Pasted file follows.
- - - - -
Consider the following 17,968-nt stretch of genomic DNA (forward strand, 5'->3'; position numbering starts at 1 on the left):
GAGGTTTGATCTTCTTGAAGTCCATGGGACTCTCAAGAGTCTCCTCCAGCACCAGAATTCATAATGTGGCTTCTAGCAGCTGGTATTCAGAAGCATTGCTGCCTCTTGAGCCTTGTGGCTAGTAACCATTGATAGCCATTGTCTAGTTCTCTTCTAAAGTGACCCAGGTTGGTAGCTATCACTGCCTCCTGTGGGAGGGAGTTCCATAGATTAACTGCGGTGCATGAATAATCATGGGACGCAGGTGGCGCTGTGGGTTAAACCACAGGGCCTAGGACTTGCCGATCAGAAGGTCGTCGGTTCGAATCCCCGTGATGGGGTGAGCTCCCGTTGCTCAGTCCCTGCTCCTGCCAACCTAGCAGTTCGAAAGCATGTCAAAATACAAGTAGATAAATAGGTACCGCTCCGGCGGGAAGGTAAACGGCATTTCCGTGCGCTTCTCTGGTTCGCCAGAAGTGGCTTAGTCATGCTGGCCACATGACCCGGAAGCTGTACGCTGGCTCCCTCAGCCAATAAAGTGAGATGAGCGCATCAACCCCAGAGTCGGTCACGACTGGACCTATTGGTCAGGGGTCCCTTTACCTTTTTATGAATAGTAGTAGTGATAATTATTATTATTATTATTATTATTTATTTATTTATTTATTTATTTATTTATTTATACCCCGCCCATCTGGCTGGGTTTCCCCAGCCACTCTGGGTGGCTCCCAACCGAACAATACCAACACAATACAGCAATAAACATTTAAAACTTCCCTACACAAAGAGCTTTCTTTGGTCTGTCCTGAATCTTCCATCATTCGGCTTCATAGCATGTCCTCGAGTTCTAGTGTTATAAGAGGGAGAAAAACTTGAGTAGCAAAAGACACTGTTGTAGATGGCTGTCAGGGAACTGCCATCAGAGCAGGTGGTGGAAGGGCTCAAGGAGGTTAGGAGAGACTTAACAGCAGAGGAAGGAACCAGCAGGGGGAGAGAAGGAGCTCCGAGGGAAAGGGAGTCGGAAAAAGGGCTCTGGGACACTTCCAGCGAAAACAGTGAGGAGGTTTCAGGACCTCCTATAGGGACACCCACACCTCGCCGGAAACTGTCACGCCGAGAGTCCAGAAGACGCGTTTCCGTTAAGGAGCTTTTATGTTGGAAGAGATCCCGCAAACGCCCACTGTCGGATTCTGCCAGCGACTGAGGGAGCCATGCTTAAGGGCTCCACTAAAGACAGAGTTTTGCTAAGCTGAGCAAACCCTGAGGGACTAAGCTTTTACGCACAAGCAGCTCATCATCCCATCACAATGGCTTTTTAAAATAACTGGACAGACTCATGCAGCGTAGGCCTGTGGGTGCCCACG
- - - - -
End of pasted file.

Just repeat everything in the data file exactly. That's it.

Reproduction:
Consider the following 17,968-nt stretch of genomic DNA (forward strand, 5'->3'; position numbering starts at 1 on the left):
GAGGTTTGATCTTCTTGAAGTCCATGGGACTCTCAAGAGTCTCCTCCAGCACCAGAATTCATAATGTGGCTTCTAGCAGCTGGTATTCAGAAGCATTGCTGCCTCTTGAGCCTTGTGGCTAGTAACCATTGATAGCCATTGTCTAGTTCTCTTCTAAAGTGACCCAGGTTGGTAGCTATCACTGCCTCCTGTGGGAGGGAGTTCCATAGATTAACTGCGGTGCATGAATAATCATGGGACGCAGGTGGCGCTGTGGGTTAAACCACAGGGCCTAGGACTTGCCGATCAGAAGGTCGTCGGTTCGAATCCCCGTGATGGGGTGAGCTCCCGTTGCTCAGTCCCTGCTCCTGCCAACCTAGCAGTTCGAAAGCATGTCAAAATACAAGTAGATAAATAGGTACCGCTCCGGCGGGAAGGTAAACGGCATTTCCGTGCGCTTCTCTGGTTCGCCAGAAGTGGCTTAGTCATGCTGGCCACATGACCCGGAAGCTGTACGCTGGCTCCCTCAGCCAATAAAGTGAGATGAGCGCATCAACCCCAGAGTCGGTCACGACTGGACCTATTGGTCAGGGGTCCCTTTACCTTTTTATGAATAGTAGTAGTGATAATTATTATTATTATTATTATTATTTATTTATTTATTTATTTATTTATTTATTTATACCCCGCCCATCTGGCTGGGTTTCCCCAGCCACTCTGGGTGGCTCCCAACCGAACAATACCAACACAATACAGCAATAAACATTTAAAACTTCCCTACACAAAGAGCTTTCTTTGGTCTGTCCTGAATCTTCCATCATTCGGCTTCATAGCATGTCCTCGAGTTCTAGTGTTATAAGAGGGAGAAAAACTTGAGTAGCAAAAGACACTGTTGTAGATGGCTGTCAGGGAACTGCCATCAGAGCAGGTGGTGGAAGGGCTCAAGGAGGTTAGGAGAGACTTAACAGCAGAGGAAGGAACCAGCAGGGGGAGAGAAGGAGCTCCGAGGGAAAGGGAGTCGGAAAAAGGGCTCTGGGACACTTCCAGCGAAAACAGTGAGGAGGTTTCAGGACCTCCTATAGGGACACCCACACCTCGCCGGAAACTGTCACGCCGAGAGTCCAGAAGACGCGTTTCCGTTAAGGAGCTTTTATGTTGGAAGAGATCCCGCAAACGCCCACTGTCGGATTCTGCCAGCGACTGAGGGAGCCATGCTTAAGGGCTCCACTAAAGACAGAGTTTTGCTAAGCTGAGCAAACCCTGAGGGACTAAGCTTTTACGCACAAGCAGCTCATCATCCCATCACAATGGCTTTTTAAAATAACTGGACAGACTCATGCAGCGTAGGCCTGTGGGTGCCCACG